MALAYSIA Tanah Tumpah Darahku



Friday, August 31, 2012

We have become politically awakened

Organising a glitzy event at Bukit Jalil for Prime Minister Najib Tun Razak and his cabinet, civil servants and selected others won't make pressing problems in the country disappear.
By Charles Santiago
All we heard and saw the last few weeks heading into the Merdeka Day were squabbles, open spats over Twitter, Facebook and pure disgust. And simply because the government has tried, in every possible way to hijack Merdeka Day.
Its Janji Ditepati or Promises Fulfilled slogan is pure propaganda, crafted to send a strong election message to the people as the country gears towards what’s most likely to be the most fiercely-fought polls ever.
Dissatisfaction over the government’s choice of slogans, logos and song clearly signals the sharp divisions in the society as Malaysia celebrates its 55 years of independence.
These are not the only issues we are concerned about.
A gutless democracy, discrimination against women and children, racism, curbing of civil liberties, trampling of human rights, rampant corruption and a government that would bend or amend every law and indulge in a dirty electoral process to stay in power are what the nation is gripped with now.
Organising a glitzy event at Bukit Jalil for Prime Minister Najib Tun Razak and his cabinet, civil servants and selected others won’t make pressing problems in the country disappear.
Just days before Merdeka Day, we saw a repeat of a court ruling which shocked the public. A 21-year-old man who had raped a 12-year-old child escaped a jail term. This is the second case in weeks where another perpetrator walked free. In both cases, the court ruled that both men had great future and the acts were consensual.
This is outrageous. It sets a bad precedent and has failed to look into the welfare of the victims.
Over the last few months, the fight for power has intensified in the country. Whistleblowers were penalised. Corrupt politicians walked free despite strong proof of corruption amounting to billions of dollars and opposition leaders have been targeted in smear campaigns to break the increasing support for Pakatan Rakyat.
Political discourse in the country is almost non-existent and ruling politicians are happy to use devious tactics and gutter politics centering around the private lives of opposition leaders.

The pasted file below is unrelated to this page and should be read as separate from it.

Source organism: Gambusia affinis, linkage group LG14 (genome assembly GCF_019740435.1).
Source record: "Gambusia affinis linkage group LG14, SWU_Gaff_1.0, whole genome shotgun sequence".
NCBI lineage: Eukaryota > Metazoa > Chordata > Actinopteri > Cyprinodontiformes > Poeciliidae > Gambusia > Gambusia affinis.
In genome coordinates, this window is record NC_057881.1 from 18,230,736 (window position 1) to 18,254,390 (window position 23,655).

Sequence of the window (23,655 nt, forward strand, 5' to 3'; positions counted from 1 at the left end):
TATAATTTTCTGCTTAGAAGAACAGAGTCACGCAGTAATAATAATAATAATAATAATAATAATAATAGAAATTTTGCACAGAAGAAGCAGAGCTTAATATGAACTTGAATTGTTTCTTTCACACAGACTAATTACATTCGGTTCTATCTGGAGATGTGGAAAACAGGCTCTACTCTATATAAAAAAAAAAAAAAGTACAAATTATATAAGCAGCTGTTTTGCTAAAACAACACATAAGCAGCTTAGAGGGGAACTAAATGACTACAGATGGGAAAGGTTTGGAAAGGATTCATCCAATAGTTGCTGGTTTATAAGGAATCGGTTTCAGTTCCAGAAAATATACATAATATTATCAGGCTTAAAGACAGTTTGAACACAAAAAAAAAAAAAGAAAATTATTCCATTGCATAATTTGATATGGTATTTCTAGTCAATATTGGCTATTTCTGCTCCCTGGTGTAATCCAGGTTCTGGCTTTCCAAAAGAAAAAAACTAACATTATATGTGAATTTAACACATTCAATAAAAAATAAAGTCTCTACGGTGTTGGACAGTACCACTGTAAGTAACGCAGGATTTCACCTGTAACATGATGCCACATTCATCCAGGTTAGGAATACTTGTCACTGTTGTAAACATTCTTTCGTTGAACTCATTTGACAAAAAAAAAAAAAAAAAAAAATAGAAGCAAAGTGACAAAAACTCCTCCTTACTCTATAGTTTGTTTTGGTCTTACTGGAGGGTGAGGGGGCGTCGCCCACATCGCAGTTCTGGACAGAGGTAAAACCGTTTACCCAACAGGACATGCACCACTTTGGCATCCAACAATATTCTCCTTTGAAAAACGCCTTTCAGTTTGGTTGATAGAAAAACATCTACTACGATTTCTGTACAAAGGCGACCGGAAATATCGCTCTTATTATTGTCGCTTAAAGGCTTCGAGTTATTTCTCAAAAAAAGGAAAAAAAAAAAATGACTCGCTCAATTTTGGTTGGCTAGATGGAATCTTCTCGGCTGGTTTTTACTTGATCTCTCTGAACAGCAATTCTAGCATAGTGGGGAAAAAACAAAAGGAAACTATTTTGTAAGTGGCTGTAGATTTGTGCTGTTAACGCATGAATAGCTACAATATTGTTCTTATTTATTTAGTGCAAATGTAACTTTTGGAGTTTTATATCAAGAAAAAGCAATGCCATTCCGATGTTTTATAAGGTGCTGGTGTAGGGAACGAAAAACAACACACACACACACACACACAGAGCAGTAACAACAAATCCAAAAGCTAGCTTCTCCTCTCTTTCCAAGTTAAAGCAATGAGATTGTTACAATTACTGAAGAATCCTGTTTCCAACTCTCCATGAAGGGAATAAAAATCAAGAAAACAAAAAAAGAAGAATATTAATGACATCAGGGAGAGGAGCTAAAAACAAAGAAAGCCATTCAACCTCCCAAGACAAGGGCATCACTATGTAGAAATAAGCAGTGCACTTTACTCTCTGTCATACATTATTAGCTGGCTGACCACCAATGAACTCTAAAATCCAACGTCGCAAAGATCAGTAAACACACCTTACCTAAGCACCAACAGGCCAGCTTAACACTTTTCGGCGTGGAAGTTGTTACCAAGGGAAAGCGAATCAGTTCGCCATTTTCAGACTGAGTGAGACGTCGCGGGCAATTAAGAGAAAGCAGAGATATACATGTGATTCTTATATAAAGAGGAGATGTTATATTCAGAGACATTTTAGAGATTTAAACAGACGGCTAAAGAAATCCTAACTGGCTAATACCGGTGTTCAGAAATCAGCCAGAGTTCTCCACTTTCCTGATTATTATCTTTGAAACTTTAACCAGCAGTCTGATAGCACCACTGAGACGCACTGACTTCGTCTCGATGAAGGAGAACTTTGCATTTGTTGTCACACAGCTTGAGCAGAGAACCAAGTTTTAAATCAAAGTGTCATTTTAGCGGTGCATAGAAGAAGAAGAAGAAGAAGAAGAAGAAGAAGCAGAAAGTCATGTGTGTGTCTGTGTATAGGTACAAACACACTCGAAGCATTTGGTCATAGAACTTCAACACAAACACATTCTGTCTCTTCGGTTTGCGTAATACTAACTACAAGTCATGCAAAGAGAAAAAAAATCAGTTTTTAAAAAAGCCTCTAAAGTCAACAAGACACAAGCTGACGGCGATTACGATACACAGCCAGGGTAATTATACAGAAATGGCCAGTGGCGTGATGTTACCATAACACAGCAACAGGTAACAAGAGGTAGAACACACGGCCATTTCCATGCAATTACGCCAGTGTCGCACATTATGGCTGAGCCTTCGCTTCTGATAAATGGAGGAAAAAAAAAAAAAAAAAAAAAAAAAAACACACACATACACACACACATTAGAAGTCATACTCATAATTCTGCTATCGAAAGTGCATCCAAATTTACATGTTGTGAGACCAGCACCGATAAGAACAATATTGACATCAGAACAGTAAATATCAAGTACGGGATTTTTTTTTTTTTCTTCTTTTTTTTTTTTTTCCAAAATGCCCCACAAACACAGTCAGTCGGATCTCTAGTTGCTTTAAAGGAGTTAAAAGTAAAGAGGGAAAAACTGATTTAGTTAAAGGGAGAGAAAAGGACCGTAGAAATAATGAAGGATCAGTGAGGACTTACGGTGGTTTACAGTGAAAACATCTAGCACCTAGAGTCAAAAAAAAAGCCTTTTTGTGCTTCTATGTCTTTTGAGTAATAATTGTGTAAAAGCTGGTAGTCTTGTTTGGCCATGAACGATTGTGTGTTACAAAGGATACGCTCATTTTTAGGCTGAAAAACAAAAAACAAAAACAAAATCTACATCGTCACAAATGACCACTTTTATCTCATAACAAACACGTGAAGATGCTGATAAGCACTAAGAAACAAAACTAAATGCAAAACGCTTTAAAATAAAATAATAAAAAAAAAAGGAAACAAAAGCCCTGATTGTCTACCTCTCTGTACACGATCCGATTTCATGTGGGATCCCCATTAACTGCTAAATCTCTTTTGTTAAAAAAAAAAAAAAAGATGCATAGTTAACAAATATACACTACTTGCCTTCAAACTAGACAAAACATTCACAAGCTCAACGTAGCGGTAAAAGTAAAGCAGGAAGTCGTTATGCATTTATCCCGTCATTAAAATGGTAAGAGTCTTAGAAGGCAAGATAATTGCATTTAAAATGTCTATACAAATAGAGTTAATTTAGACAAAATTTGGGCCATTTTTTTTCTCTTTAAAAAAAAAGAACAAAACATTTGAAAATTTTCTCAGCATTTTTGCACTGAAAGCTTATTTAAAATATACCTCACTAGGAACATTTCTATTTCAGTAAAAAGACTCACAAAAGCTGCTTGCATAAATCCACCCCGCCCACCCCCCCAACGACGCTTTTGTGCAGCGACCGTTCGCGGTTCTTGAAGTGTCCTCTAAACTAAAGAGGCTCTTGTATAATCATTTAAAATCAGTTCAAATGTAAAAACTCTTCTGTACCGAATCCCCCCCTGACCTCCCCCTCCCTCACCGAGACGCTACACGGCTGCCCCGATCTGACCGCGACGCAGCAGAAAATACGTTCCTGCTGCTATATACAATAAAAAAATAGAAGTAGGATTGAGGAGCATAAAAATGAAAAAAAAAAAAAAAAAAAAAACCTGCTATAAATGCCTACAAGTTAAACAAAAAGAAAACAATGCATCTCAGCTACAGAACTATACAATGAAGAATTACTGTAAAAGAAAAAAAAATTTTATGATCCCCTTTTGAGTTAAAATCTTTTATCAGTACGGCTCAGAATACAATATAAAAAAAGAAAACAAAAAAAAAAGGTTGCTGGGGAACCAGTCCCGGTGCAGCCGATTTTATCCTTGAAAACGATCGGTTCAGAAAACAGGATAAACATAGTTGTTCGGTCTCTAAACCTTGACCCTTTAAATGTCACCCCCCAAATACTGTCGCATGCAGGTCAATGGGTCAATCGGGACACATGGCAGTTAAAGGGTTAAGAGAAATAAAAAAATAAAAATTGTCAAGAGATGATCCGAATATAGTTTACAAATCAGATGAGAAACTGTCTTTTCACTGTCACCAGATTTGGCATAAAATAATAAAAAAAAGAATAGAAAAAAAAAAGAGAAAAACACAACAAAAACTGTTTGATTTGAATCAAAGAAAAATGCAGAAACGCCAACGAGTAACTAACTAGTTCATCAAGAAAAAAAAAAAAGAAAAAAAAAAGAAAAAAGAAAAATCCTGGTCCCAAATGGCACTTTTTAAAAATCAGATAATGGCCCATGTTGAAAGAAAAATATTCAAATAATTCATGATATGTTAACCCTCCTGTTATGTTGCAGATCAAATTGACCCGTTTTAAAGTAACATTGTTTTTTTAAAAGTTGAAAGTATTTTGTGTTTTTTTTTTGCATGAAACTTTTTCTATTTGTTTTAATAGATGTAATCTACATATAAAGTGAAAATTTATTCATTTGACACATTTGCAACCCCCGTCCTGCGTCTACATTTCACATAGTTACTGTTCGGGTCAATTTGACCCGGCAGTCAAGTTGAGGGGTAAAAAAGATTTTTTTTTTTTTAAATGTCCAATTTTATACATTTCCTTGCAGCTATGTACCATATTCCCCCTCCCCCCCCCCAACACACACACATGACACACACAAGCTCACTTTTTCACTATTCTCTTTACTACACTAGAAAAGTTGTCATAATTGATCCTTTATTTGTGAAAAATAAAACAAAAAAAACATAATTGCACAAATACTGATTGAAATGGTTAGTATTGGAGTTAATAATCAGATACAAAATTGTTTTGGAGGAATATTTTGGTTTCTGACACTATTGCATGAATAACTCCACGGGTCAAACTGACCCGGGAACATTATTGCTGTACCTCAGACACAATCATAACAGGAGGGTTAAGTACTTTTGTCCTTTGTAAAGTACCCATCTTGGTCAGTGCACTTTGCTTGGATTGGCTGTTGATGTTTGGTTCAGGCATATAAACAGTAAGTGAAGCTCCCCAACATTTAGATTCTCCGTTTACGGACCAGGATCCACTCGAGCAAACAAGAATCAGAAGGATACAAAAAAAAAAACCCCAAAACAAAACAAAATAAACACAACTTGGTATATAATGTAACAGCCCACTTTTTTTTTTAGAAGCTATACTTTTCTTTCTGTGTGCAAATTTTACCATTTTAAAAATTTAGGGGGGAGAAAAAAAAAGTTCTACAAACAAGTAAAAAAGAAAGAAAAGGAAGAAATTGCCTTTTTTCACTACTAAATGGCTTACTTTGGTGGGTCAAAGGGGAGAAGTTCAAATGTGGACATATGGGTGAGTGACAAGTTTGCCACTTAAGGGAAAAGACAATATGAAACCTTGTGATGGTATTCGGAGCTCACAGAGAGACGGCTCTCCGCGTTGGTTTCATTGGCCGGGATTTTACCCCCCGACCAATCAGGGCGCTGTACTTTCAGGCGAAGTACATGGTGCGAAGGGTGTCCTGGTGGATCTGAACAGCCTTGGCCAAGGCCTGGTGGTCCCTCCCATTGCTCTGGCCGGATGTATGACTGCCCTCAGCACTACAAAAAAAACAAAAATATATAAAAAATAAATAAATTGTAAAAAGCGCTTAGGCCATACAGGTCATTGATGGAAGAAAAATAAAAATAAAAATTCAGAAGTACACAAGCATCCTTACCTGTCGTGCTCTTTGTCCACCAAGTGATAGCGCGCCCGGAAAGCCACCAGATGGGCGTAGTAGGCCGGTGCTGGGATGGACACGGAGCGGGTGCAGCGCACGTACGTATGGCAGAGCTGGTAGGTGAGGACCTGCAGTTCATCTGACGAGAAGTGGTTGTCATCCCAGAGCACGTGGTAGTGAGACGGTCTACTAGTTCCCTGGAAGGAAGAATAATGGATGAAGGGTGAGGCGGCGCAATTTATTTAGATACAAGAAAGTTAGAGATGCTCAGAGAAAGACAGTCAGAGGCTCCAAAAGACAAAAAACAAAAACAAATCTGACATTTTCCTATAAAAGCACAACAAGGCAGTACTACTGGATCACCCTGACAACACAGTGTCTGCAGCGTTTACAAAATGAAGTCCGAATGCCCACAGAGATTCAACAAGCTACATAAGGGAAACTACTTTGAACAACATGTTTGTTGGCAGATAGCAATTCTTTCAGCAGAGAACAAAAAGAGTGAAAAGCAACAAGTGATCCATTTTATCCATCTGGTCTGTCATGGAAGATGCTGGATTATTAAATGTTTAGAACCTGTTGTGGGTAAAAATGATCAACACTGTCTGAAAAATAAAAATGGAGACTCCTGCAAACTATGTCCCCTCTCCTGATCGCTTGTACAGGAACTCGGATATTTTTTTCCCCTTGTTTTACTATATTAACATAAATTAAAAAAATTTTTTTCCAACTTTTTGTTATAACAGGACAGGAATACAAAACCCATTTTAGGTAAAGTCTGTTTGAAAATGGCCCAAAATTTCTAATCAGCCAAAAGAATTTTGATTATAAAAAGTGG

Hoodwinking the people
While the second quarter GDP growth of 5.1% has surprised even government optimists, this surge was largely due to pump priming of the economy. But can the government continue to maneuver the economy, if there is another downturn brought about by external factors, given its huge spending on mega projects and cash handouts ahead of the polls?
If all this is not enough, we have government-backed water concessionaire Syabas manufacturing a water crisis to hold the opposition-led Selangor government hostage in order to force the state to agree to building a water treatment plant which would cost Malaysians billions of dollars.
Our stand is that there are other pressing problems like Syabas looking at ways to reduce the amount of water wastage lost to leakage and theft, which is about a third of total production.
While the government is busy scheming and trying to devise new strategies to hoodwink the people, including using the Merdeka Day as a bait, it has failed to realise that Malaysians are becoming politically more vocal.
The thousands of people who turned up at Dataran Merdeka yesterday in yellow t-shirts to show support for Bersih, a coalition demanding free and fair elections, and other groups is a clear sign that Malaysians will not allow the government to indulge in shadow play.
And the success of the protest is a signal that as Malaysia enters its 55th year of independence the society, no matter what the government says, is sufficiently mature to hold peaceful political rallies. It also illustrates that the society is politically awakened to ensure their demands are met.
And this is what Najib and his government must remember on this historic day.
Charles Santiago is the member of parliament for Klang.

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